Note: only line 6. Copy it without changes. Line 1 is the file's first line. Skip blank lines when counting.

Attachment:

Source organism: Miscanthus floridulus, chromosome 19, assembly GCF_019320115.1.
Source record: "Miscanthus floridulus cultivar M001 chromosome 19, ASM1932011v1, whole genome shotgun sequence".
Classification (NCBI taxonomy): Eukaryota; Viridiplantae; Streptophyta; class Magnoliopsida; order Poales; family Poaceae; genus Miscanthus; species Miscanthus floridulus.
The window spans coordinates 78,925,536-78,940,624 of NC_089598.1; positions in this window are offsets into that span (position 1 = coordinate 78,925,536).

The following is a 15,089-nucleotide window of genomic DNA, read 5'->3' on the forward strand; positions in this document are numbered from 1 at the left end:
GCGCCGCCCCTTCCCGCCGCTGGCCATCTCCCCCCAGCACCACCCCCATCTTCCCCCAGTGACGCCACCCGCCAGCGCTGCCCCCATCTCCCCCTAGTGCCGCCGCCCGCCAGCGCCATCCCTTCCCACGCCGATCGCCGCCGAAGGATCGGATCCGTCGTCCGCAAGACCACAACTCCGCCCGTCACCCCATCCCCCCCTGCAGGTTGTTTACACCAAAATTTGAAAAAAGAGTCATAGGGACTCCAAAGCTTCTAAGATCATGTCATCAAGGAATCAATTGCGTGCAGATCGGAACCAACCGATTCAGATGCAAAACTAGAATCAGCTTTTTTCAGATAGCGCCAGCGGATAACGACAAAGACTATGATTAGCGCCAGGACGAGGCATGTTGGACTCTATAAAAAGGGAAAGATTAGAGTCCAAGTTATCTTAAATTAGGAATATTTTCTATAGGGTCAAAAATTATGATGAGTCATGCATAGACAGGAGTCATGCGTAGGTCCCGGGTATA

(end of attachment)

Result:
GCGCCGCCCCTTCCCGCCGCTGGCCATCTCCCCCCAGCACCACCCCCATCTTCCCCCAGTGACGCCACCCGCCAGCGCTGCCCCCATCTCCCCCTAGTGCCGCCGCCCGCCAGCGCCATCCCTTCCCACGCCGATCGCCGCCGAAGGATCGGATCCGTCGTCCGCAAGACCACAACTCCGCCCGTCACCCCATCCCCCCCTGCAGGTTGTTTACACCAAAATTTGAAAAAAGAGTCATAGGGACTCCAAAGCTTCTAAGATCATGTCATCAAGGAATCAATTGCGTGCAGATCGGAACCAACCGATTCAGATGCAAAACTAGAATCAGCTTTTTTCAGATAGCGCCAGCGGATAACGACAAAGACTATGATTAGCGCCAGGACGAGGCATGTTGGACTCTATAAAAAGGGAAAGATTAGAGTCCAAGTTATCTTAAATTAGGAATATTTTCTATAGGGTCAAAAATTATGATGAGTCATGCATAGACAGGAGTCATGCGTAGGTCCCGGGTATA